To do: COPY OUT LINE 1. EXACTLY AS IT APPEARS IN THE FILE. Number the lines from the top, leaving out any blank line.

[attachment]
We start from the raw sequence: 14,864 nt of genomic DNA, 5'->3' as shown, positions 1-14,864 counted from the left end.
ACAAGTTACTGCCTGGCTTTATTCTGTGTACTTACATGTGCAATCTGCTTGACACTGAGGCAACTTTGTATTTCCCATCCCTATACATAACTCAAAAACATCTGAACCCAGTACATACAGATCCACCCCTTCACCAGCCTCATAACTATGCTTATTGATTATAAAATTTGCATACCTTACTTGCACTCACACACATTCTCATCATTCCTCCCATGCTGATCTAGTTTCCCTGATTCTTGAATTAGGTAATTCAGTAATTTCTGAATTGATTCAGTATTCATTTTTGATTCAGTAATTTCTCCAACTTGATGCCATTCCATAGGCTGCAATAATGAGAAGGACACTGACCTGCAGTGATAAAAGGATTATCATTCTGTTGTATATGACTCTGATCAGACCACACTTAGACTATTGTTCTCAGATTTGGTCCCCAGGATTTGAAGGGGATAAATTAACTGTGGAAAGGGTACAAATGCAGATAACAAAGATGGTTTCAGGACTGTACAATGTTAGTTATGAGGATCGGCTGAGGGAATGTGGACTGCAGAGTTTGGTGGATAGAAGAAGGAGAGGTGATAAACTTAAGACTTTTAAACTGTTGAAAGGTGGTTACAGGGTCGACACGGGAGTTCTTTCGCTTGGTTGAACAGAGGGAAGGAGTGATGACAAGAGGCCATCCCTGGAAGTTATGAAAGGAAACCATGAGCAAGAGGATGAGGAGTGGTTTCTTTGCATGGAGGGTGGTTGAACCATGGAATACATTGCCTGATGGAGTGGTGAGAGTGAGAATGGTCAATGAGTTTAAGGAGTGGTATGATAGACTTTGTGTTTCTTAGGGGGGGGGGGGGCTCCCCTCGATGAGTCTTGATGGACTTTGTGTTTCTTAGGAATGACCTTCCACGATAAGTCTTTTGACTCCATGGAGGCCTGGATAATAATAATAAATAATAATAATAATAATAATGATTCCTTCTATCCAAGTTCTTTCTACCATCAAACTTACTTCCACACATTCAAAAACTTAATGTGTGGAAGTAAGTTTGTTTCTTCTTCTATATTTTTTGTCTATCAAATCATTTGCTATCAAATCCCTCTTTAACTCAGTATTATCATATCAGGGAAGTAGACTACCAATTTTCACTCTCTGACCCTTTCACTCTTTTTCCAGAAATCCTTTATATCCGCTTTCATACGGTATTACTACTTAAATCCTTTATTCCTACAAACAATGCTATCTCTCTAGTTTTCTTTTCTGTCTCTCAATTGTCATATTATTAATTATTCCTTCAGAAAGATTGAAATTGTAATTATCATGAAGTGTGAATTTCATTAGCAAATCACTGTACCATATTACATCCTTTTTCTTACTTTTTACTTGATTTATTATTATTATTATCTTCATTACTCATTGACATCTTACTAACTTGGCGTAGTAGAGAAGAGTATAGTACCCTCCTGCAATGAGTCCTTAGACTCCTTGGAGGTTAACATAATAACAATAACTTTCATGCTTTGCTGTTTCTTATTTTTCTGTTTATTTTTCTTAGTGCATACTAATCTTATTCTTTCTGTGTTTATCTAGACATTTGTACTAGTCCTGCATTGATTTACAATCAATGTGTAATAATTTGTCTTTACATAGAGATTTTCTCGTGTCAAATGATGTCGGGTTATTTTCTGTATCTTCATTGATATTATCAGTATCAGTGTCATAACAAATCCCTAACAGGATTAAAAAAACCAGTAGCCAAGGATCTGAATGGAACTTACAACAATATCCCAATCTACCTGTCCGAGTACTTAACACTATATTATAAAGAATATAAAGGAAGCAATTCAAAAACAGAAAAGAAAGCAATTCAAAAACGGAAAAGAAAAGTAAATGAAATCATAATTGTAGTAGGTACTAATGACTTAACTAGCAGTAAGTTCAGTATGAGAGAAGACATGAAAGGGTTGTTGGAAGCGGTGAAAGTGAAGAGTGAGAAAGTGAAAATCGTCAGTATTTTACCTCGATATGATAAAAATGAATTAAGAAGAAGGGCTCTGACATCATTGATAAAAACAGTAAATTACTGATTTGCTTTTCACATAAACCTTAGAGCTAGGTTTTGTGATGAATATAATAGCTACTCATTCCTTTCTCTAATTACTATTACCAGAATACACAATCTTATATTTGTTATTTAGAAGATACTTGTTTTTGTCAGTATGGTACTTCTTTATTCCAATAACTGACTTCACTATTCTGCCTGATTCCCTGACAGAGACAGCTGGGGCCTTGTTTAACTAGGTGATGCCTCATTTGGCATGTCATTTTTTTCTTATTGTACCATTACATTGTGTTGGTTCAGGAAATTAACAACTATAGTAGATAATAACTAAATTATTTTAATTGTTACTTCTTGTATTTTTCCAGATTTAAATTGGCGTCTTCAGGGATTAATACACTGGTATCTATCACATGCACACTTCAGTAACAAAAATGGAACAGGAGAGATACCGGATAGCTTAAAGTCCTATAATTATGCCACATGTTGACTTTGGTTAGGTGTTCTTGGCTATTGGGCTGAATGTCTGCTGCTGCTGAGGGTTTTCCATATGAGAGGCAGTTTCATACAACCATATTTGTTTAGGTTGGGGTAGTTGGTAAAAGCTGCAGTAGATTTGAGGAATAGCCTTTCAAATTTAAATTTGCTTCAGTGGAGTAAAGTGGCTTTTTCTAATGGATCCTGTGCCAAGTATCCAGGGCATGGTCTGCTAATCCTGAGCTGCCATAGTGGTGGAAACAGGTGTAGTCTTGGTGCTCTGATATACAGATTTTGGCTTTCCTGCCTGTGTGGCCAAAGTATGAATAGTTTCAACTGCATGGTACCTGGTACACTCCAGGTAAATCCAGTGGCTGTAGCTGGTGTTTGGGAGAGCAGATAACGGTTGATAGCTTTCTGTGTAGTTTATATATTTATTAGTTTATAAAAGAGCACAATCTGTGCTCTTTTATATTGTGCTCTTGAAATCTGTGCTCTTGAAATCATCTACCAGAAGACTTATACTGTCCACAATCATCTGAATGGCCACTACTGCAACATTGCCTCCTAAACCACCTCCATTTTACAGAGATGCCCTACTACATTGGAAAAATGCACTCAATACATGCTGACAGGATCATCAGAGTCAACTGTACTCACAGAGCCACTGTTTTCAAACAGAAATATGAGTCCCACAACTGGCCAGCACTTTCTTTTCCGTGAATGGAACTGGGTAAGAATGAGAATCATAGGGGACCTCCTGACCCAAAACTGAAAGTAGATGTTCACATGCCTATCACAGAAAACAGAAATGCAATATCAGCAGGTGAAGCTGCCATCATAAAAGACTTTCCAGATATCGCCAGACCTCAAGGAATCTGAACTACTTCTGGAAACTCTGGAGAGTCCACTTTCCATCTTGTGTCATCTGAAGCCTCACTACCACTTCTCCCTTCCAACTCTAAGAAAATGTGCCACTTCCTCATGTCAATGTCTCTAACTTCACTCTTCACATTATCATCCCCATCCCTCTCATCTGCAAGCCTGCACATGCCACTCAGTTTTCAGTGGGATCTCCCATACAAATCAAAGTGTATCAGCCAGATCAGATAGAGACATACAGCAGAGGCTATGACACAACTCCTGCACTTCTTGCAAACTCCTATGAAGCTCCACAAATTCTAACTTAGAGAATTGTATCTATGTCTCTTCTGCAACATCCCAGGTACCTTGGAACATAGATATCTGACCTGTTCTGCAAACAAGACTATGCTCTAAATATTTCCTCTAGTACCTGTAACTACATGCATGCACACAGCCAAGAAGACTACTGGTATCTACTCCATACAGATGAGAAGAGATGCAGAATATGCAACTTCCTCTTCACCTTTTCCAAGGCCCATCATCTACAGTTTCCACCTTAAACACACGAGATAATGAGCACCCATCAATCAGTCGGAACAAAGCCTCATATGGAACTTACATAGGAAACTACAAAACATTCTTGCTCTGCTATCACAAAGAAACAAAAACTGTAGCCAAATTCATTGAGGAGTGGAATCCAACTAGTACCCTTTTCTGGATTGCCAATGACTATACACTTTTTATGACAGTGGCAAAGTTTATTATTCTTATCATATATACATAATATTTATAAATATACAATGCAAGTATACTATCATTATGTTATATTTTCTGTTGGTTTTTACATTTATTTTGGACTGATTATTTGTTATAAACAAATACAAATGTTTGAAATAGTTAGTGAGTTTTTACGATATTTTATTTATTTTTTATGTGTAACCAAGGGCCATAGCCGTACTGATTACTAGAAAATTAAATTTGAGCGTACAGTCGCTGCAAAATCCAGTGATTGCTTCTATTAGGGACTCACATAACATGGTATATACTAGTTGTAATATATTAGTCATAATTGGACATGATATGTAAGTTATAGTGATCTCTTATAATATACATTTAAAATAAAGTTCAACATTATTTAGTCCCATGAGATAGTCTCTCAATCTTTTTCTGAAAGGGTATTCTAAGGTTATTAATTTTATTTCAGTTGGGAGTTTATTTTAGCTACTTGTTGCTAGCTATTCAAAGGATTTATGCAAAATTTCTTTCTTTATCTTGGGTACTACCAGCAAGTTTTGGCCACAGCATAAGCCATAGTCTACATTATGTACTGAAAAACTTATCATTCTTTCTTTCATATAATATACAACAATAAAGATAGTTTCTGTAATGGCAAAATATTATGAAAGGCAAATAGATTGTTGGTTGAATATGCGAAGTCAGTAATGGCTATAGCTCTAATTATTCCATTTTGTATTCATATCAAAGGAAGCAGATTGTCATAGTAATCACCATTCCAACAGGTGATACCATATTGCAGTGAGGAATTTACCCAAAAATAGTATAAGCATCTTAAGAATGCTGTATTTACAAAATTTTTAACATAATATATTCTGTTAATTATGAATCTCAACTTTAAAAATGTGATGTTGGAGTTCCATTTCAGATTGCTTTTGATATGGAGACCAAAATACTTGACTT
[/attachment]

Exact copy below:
We start from the raw sequence: 14,864 nt of genomic DNA, 5'->3' as shown, positions 1-14,864 counted from the left end.